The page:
Clearly Chinese censorship is a thorn in the company’s side, even to the point of raising the issue with visiting Chinese President Hu Jintao in Seattle, but suggesting that means a pull out from China makes no sense.
Comments by a Microsoft lawyer in a BBC article today created a flurry of speculation over the company’s plans.
The article quoted Fred Tipson, senior policy counsel, as saying the repressive environment might force the company to reconsider its business in China.
“Things are getting bad … and perhaps we have to look again at our presence there,” he was quoted as saying. “We have to decide if the persecuting of bloggers reaches a point that it’s unacceptable to do business there.”
It seems more a matter of posturing. Reading between the lines, the warning seems designed to show critics that the company has some backbone and signal to U.S. policy makers that imposing some regulation on doing business in China might not be a bad thing.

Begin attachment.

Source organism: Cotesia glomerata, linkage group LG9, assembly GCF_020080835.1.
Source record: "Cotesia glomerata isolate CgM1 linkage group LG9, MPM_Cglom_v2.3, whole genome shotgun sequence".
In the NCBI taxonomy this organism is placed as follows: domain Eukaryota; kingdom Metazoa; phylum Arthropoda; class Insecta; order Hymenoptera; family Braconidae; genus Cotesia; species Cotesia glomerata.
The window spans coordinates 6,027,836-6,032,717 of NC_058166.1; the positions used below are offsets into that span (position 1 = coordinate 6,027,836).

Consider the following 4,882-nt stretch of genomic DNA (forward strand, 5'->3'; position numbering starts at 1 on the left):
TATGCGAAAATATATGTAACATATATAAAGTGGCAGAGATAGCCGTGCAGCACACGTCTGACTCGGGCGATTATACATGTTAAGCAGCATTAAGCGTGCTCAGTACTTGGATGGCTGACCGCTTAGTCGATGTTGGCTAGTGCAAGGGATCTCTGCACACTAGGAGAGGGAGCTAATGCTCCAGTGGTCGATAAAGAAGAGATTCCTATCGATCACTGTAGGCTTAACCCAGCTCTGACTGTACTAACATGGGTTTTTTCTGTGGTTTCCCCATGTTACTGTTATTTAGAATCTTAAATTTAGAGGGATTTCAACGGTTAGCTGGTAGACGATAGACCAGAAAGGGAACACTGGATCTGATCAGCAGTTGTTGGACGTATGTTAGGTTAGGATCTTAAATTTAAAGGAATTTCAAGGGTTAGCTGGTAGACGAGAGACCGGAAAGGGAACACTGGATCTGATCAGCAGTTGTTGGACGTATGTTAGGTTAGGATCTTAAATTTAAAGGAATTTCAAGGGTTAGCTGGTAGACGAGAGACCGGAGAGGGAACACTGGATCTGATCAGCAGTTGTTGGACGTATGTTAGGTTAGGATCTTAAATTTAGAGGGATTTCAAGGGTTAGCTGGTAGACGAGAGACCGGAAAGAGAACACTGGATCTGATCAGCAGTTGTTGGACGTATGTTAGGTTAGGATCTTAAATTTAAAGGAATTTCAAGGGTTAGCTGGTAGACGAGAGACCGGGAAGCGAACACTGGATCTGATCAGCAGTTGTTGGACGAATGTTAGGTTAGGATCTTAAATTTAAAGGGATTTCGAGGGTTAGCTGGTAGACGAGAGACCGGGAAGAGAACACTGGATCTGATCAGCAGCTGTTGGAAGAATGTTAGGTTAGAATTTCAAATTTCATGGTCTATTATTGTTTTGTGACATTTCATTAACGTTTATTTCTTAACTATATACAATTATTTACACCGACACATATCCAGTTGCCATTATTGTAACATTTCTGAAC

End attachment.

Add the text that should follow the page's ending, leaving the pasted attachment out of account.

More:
The company is finally starting to make headway there on another huge thorn in its side: lack of intellectual property protection. This week Microsoft signed a deal to license IP (fifth item) developed by its researchers in Beijing to two Chinese companies.
Perhaps patience and pressure will pay off on the censorship issue, too.
Tipson said later: “The Internet is transforming the political culture of China. There is no question about it.”
Update: Microsoft issued a statement today saying Tipson’s remarks were misconstrued: “Microsoft will continue to offer services and communication tools in China. Contrary to an inaccurate press account of Microsoft comments at the Internet Governance Forum, we are not considering the suspension of our Internet services in China.
“On the contrary, we believe it is better for customers if Microsoft is present in global markets with these tools and services that can not only promote greater communication, but can also help foster economic opportunity and societal advancement.”